A new paper from a colleague (along with coauthors, Jess Benhabib and Seppo Honkapohja):
Liquidity Traps and Expectation Dynamics: Fiscal Stimulus or Fiscal Austerity?, by Jess Benhabib, George W. Evans, and Seppo Honkapohja, NBER Working Paper No. 18114, Issued in May 2012: We examine global dynamics under infinite-horizon learning in New Keynesian models where the interest-rate rule is subject to the zero lower bound. As in Evans, Guse and Honkapohja (2008), the intended steady state is locally but not globally stable. Unstable deflationary paths emerge after large pessimistic shocks to expectations. For large expectation shocks that push interest rates to the zero bound, a temporary fiscal stimulus or a policy of fiscal austerity, appropriately tailored in magnitude and duration, will insulate the economy from deflation traps. However "fiscal switching rules" that automatically kick in without discretionary fine tuning can be equally effective.
However, for austerity to work "requires the fiscal austerity period to be sufficiently long, and the degree of initial pessimism in expectations to be relatively mild." That is, the policy must be left in place for a considerable period of time, and if there is expected deflation or an expected decline in output of sufficient magnitude, austerity is unlikely to be effective. The conditions for fiscal stimulus to work are not as stringent, so it is more likely to be effective, but even so "One disadvantage of fiscal stimulus and fiscal austerity policies is that both their magnitude and duration have to be tailored to the initial expectations, so they require swift and precise discretionary action."
Because of this, they suggest fiscal switching as the best policy. Under this policy the government keeps government spending (and taxes) constant so long as expected inflation exceeds a predetermined lower bound. But if expected inflation falls below the threshold, then government spending is increased enough to achieve an output level where actual inflation exceeds expected inflation. Thus, a rule that credibly promises strong fiscal action if expectations become pessimistic can avoid the bad equilibrium in these models. As they note:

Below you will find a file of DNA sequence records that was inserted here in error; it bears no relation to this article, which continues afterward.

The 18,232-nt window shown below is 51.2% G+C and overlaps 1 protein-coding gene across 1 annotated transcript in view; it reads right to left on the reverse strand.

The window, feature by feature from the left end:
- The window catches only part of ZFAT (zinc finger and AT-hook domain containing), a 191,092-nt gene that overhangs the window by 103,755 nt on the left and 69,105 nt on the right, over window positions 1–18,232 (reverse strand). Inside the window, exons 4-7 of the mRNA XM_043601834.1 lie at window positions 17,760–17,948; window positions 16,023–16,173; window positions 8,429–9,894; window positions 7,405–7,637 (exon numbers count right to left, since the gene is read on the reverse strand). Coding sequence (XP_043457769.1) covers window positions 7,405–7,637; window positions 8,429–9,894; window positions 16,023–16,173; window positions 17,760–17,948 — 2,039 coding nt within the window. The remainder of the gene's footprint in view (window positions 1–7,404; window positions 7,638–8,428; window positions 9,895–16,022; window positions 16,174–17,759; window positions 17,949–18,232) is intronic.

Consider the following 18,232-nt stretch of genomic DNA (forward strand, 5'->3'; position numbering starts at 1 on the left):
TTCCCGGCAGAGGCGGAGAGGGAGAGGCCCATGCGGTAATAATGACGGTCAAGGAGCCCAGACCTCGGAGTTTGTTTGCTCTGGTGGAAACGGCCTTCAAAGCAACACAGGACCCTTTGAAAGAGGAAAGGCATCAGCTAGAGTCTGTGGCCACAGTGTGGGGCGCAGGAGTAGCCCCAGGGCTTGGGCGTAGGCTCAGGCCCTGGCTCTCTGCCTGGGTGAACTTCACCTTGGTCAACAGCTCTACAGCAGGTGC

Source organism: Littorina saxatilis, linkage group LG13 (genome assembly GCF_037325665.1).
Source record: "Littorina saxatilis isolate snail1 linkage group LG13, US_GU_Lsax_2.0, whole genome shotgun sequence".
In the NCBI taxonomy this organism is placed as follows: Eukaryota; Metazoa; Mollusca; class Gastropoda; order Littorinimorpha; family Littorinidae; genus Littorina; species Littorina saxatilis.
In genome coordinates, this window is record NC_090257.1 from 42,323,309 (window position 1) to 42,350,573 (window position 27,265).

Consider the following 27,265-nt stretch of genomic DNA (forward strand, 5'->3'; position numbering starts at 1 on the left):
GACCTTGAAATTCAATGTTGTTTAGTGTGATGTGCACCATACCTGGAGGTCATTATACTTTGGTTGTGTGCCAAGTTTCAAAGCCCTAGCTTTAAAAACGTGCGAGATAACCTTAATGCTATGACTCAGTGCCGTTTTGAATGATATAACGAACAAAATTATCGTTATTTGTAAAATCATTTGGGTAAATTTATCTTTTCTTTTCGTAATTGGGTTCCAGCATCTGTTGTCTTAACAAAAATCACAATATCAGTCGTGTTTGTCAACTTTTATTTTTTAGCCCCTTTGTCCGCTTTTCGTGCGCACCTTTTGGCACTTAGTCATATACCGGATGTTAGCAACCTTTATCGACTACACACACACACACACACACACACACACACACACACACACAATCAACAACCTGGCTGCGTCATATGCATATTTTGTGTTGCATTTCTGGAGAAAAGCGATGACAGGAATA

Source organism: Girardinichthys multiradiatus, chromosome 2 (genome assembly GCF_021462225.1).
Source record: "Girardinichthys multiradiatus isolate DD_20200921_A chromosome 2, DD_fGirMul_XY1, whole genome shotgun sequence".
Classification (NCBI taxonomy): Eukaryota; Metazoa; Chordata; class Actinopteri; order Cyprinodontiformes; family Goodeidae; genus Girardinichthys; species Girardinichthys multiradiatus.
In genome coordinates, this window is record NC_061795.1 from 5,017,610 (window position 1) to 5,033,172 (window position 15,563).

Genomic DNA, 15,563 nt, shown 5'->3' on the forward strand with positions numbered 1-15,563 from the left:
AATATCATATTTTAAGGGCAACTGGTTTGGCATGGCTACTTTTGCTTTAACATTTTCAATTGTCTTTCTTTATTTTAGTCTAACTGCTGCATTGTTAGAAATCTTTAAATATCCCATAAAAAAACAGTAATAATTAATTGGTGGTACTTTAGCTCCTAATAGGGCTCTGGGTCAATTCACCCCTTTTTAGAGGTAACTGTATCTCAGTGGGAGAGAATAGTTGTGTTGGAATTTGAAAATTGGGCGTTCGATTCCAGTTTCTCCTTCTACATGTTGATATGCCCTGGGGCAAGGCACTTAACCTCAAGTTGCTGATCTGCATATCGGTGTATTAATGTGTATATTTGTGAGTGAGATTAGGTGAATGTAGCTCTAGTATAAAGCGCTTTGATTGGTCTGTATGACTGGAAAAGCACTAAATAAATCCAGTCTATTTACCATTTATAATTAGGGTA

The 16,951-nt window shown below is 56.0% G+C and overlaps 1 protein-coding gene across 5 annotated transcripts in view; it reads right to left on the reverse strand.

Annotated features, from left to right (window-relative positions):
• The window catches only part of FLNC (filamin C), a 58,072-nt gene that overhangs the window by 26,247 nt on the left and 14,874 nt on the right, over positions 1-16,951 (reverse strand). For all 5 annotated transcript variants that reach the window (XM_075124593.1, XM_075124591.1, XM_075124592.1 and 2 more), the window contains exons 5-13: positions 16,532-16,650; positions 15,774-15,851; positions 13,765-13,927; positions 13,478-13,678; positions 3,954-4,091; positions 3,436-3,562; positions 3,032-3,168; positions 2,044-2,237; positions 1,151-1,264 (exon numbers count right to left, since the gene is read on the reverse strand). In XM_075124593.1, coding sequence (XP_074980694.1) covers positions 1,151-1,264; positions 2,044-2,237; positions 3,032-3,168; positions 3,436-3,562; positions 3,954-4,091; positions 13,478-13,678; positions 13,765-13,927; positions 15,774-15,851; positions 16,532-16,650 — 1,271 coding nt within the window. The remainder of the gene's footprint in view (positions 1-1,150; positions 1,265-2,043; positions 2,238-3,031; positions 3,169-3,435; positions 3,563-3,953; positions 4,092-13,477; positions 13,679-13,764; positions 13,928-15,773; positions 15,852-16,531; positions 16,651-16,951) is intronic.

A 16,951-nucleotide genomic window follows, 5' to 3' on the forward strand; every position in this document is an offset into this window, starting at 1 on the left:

Two further points should be noted about this form of fiscal policy. First, it is not necessary to decide in advance the magnitude and duration of the fiscal stimulus. Second, in contrast to the preceding section we now do not assume that agents know the future path of government spending.
In summary, our analysis suggests that one policy that might be used to combat stagnation and deation, in the face of pessimistic expectations, would consist of a fiscal switching rule combined with a Taylor-type rule for monetary policy. The fi scal switching rule applies when ination expectations falls below a critical value. The rule speci fies increased government spending to raise inflation above ination expectations in order to ensure that ination is gradually increased until expected ination exceeds the critical threshold. This part of the policy eliminates the unintended steady state and makes sure that the economy does not get stuck in a regime of deflation and stagnation. Furthermore, unlike the temporary fi scal policies discussed in the previous section, the switching rules do not require fine tuning and are triggered automatically. Remarkably, our simulations indicate that this combination of policies is successful regardless of whether the households are Ricardian or non-Ricardian.